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Wrong Puzzle Piece

by Steve Jackson 11 months ago in Childhood

A story about how I did not fit in.

Wrong Puzzle Piece
Photo by Kat J on Unsplash

A story about a time I did not fit in.

I remember like it was yesterday. A smooth summer day, with the sun shining radiantly. The wind created a cool comforting breeze to balance the heat. There were cheers, laughter, and smiles all around me. Surrounded by the scenery of love and joy, at least that is what someone would conclude looking in from the outside.

Ever felt so alone in an empty room? What about feeling alone in a crowd of people?

As an introvert growing up, this was very hard for me. Not being one of the “popular” kids, I missed out on what I felt were many opportunities.

I was left out playing different games and activities with many of the other kids, if not all.

There was a specific time, that same sunny summer day outside at summer camp and one of the adolescent camp members that I began to get close to left early for the day due to sickness.

He was 9 going on 10 and I was 8 at the time. I looked up to him as a big brother. I just knew when he came around, we would have fun, enjoy our time at summer camp, and learn new things.

The day he left early, and turned out to be a full week after, I felt alone. Basketball sessions with others, literally turned into me just tossing the ball around and at the basketball hoop by myself. Not even the staff member and teenage camp leaders wanted to play. The sun felt even more intense. I walked around and saw a group playing “house”.

“NO! You cannot play with us.”

One female said, while others started agreeing.


Another set of children, all girls, were sitting around playing and braiding string. I did not find myself fitting in with that group.

I saw a few joking and laughing all racing each other two at a time. One kid ended up beating everybody then made challenges out of it. Still holding the basketball, I then threw it down and asked if I could race also. The rule for the new “race challenge” was set and we took our positions. He began, on your mark, get set, go!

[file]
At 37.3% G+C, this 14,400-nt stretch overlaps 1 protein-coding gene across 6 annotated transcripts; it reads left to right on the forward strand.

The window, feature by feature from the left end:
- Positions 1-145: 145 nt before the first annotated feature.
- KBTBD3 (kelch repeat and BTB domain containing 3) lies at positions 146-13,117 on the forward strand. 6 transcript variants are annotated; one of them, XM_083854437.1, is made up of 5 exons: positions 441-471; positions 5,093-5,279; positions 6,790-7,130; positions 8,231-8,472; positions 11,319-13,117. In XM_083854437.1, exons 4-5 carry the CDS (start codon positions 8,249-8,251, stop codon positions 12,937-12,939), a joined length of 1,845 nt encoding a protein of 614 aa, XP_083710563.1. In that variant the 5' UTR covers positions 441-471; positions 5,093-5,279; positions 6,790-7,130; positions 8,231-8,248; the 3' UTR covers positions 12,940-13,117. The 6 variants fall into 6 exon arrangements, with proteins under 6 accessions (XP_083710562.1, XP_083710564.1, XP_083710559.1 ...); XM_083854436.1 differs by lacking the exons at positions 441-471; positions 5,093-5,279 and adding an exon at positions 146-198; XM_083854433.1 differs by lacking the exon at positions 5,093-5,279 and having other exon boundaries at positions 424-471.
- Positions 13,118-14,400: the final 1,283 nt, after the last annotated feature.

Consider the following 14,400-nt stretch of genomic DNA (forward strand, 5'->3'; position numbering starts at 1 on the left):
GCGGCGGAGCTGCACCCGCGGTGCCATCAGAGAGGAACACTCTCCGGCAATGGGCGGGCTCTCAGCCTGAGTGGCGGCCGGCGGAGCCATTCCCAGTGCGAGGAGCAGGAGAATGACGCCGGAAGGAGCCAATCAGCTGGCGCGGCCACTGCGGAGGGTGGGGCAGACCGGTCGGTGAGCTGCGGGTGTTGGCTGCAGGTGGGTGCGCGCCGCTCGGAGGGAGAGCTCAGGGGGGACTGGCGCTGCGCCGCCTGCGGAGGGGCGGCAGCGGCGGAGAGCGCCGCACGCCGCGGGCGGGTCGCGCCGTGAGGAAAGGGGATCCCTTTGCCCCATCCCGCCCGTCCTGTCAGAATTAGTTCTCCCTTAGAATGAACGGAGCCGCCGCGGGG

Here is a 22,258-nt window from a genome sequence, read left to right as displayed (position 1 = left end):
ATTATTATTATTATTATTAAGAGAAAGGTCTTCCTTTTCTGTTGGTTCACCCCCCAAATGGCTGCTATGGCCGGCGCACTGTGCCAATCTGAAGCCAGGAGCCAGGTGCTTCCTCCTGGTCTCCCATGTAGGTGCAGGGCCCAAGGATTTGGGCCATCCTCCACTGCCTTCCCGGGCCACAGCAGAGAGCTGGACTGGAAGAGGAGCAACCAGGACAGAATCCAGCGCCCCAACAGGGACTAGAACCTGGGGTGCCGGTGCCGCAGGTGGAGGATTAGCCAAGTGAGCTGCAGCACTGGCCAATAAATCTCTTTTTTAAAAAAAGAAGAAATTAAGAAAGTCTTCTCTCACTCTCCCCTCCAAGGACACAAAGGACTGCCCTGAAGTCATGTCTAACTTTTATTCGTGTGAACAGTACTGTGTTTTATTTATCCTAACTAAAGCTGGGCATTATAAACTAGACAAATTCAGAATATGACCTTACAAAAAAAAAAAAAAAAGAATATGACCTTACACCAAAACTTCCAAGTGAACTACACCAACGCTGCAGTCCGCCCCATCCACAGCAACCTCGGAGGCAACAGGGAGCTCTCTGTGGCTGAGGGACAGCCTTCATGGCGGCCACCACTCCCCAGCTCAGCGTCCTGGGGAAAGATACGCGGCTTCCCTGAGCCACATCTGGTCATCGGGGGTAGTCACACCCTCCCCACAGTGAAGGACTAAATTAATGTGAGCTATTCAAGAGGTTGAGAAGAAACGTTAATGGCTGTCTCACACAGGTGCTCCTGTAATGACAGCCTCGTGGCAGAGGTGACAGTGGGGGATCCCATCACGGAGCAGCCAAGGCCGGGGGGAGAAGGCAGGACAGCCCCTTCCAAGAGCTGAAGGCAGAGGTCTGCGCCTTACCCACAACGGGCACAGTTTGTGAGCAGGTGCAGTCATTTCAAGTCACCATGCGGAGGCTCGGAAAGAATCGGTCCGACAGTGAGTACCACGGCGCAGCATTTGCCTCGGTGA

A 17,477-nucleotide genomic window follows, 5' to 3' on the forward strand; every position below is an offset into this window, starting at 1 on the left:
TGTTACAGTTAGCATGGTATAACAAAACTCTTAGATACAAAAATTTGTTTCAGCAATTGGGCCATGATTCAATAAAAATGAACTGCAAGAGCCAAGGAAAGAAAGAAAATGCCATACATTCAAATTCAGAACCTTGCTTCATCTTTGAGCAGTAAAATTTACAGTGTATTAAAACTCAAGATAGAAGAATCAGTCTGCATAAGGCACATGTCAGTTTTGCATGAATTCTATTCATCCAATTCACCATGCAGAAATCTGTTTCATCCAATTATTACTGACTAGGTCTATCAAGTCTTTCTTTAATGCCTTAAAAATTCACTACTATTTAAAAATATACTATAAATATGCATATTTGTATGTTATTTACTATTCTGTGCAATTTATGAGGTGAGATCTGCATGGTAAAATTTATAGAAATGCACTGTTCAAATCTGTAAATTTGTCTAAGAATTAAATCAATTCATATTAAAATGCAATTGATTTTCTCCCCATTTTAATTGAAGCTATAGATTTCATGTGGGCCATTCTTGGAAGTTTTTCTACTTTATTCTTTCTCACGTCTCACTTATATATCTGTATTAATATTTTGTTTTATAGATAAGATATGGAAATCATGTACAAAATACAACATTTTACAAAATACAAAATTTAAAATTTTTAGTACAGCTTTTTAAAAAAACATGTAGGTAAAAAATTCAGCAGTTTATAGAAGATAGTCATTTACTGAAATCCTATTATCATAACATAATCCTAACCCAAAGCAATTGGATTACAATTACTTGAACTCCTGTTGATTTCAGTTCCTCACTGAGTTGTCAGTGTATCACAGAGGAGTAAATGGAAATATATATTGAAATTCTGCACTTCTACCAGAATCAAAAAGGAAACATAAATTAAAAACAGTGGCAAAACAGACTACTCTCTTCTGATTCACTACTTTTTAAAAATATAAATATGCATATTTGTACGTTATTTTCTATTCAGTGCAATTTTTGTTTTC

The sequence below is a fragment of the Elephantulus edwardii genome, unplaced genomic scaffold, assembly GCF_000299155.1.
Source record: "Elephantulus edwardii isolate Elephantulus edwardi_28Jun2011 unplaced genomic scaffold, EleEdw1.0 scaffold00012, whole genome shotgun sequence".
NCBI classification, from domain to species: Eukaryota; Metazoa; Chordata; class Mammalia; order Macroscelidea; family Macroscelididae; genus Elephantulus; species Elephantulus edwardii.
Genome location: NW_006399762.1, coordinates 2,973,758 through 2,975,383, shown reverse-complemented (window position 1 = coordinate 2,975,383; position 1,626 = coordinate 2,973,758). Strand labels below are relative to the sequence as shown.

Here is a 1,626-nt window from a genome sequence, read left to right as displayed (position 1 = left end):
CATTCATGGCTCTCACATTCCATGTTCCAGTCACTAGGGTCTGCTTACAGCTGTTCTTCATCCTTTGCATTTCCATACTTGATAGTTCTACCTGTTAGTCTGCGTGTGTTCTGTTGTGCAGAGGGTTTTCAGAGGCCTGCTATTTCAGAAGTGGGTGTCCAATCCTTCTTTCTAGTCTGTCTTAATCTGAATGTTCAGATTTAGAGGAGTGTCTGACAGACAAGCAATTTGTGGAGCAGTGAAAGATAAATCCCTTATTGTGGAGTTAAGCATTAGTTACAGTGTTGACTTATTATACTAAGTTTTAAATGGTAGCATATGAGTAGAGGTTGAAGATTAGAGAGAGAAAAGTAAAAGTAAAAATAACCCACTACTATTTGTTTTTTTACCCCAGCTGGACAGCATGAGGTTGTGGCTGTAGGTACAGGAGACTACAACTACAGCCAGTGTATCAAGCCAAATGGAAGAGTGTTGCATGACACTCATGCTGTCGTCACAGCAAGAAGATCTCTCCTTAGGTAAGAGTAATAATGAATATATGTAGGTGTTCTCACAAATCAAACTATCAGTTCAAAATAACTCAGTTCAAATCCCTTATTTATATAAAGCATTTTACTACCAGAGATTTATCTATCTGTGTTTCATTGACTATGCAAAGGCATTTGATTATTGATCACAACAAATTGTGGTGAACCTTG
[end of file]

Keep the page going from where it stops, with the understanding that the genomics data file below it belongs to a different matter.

We started running and cut the course and back to the start position as we agreed that would be the finish line. He admitted he had cheated. I said it is fine, let us just race again.

We set up again at the position we started. All the other children began to walk away. We raced, but he gave up and stopped racing in the middle of the race.

“I do not want to race anymore.” The kid said.

I finished the race alone, for myself. I am a firm believer in not giving up. I came back around and said I would just shoot the basketball again and drink some water until my mother came to pick me up.

The basketball was nowhere to be found. I looked left and right, even walked around. The basketball was lost. I sat myself down. Saw staff members in a mini huddle and a couple kids playing in the dirt with sticks. I did not want to be around what I was around, so I got up to look for the basketball. Still, nothing.

It felt as if my mother could not come any sooner. I sat and sat as all the children played and paid me no mind. I thought about life and how difficult it could be without love, support, and friendship. My friend was not there at the moment and for days to pass. That taught me to love myself more and become a better friend to myself.

I was finally approached after sitting consecutively for 30-minutes. A camp staff member told me my mother called and said she is running late and has to attend a meeting. I asked if I could go to the bathroom and cried a little. I wiped the tears to get myself together and ready to return outdoors with everyone else. I like puzzles, but somehow I did not fit in.

I asked if I could have some paper and something to write with. I drew my friend a picture and had a few encouraging and uplifting misspelled words. My mother arrived and I jumped for joy running into her arms while telling her that I could not wait to see her. I noticed once I got in the car I had left the paper I drew and wrote on. It did not matter to me. All that mattered was that I felt loved, supported, and had someone to talk to.

Be there for those in need and that brings you light.

I sure hope someone is encouraged by my story of a time I did not quite fit in.


About the author

Steve Jackson


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